One of the best-known tools is the Investment Clock developed on the back of research by Trevor Greetham, head of multi-asset at Royal London (see diagram). The clock offers a visual guide to the correlation between business cycle and asset behaviour.
‘When global growth is strong and unemployment rates are falling, we are in the top half of the clock, where stocks and commodities tend to do well, along with credit markets and cyclical equity sectors like technology,’ he explains. ‘When inflation is falling, we are on the left hand side where financial assets, including government bonds, do well, along with interest rate-sensitive sectors of the market such as the consumer discretionary sector.’
Investment managers tend to have their own favoured and tested indicators. Patrick Schotanus, investment strategist at Kames Capital, says it is ‘impossible to determine from forecasts which variables work best’ in highlighting the maturity of any cycle. He looks in particular at yield curves, macro indicators such as purchasing managers index (PMI) surveys, and indicators from capital markets, including the relative performance of different assets and styles as well as equity valuations.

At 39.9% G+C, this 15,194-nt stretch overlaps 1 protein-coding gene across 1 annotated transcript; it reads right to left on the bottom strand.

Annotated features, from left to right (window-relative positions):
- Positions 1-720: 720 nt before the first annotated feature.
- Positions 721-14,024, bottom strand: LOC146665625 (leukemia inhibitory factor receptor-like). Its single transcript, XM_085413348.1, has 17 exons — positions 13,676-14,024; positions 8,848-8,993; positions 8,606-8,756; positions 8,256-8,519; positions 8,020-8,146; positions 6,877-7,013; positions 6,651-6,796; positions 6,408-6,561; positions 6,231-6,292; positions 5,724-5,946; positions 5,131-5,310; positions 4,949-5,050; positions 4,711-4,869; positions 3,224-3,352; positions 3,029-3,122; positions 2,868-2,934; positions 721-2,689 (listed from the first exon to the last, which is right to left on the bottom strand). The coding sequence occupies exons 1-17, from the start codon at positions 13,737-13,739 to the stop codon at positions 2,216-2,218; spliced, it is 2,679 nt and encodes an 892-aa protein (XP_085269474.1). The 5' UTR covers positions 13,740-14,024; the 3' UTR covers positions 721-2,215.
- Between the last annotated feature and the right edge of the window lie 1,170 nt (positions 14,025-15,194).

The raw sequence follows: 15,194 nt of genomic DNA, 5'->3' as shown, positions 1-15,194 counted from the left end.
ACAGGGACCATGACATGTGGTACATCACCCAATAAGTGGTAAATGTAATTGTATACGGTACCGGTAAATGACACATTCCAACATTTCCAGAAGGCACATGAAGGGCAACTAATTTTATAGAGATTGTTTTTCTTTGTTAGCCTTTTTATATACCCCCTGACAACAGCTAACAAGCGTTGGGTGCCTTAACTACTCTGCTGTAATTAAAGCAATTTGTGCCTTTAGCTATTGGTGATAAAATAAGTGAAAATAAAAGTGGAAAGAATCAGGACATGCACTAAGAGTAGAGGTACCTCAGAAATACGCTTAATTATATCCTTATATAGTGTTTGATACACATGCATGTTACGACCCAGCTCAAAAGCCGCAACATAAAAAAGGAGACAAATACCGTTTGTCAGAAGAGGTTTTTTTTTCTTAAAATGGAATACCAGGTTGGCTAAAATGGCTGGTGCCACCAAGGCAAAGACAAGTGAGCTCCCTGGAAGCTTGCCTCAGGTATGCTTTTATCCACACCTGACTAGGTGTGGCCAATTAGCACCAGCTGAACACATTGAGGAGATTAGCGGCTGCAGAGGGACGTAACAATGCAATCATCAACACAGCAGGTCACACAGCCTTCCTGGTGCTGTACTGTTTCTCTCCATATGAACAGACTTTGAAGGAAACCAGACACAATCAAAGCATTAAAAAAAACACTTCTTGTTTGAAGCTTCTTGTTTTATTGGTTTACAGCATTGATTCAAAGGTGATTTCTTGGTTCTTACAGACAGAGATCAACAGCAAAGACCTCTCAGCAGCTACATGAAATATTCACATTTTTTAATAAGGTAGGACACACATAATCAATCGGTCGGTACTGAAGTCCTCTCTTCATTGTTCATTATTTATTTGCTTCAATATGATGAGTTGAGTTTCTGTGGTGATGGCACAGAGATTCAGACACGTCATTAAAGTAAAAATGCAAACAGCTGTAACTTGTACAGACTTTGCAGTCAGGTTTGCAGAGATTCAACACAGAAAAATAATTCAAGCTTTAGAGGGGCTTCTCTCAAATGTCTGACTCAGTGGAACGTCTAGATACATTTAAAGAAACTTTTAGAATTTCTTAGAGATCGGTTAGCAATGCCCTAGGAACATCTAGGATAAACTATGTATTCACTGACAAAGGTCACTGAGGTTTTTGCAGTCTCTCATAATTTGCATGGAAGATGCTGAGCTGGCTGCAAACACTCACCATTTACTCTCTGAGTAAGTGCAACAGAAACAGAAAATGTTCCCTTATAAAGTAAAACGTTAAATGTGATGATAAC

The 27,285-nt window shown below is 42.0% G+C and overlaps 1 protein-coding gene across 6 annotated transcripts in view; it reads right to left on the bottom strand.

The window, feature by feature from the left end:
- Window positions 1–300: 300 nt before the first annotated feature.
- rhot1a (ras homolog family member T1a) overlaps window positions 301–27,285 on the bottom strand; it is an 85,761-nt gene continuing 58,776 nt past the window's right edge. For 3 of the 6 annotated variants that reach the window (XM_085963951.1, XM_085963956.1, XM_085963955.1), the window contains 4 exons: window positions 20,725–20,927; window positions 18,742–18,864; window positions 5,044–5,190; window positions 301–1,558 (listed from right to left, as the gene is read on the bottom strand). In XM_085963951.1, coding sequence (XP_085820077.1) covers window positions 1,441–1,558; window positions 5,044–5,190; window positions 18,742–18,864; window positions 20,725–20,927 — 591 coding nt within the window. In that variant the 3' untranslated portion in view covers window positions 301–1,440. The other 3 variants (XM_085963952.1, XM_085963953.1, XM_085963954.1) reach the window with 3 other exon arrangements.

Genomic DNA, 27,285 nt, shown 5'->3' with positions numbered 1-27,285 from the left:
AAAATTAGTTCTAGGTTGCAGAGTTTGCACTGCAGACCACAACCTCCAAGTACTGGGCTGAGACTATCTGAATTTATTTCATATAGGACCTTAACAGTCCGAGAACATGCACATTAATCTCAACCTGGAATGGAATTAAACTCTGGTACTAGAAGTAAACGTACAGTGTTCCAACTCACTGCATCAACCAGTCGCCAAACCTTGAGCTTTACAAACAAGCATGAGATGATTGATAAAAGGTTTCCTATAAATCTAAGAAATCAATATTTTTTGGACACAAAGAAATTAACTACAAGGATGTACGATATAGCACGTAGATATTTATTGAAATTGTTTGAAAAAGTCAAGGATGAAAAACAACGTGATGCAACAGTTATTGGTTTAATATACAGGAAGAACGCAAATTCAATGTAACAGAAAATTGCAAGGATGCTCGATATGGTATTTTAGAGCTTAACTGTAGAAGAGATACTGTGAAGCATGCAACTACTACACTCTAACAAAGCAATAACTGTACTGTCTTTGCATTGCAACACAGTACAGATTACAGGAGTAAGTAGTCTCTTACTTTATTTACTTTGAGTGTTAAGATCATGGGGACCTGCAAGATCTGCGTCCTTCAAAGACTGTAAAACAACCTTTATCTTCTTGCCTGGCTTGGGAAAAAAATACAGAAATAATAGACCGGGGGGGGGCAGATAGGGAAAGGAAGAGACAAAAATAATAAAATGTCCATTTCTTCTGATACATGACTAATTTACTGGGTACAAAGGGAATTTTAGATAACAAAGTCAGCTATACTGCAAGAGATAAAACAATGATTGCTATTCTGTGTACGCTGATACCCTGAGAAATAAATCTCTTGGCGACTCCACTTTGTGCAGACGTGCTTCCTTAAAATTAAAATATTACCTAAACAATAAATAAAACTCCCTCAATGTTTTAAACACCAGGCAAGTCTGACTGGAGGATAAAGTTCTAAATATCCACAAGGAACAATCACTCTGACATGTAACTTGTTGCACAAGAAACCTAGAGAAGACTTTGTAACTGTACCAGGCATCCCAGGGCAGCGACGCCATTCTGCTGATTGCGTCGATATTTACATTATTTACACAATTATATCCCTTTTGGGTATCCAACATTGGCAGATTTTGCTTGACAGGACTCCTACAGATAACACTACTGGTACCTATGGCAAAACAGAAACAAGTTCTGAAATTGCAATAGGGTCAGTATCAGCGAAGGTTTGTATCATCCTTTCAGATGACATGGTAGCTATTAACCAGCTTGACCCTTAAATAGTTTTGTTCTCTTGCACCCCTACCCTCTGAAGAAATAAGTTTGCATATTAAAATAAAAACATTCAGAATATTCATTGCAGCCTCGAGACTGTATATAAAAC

The Kames strategists, like those of most fund firms, also use their own proprietary indicators. They are among several fund houses with an investment clock, which they employ in harness with a cycle allocator. Both attempt to assess in what phase of the cycle we are: recession (early), reflation, recovery, or overheat (late).
‘The clock uses macroeconomic data, the cycle allocator market data. Among other things, [using them in conjunction] allows us to see the difference between where the economy suggests we are in the cycle and where the markets tell us we are,’ says Schotanus.
Ben Lofthouse, manager of the Henderson International Income Trust, also favours a select set of indicators that he has found useful in determining asset allocations. He looks in particular at three measures – valuations, monetary policy and the bond yield curve. The latter indicator particularly concerns the spread between 10-year and two-year durations.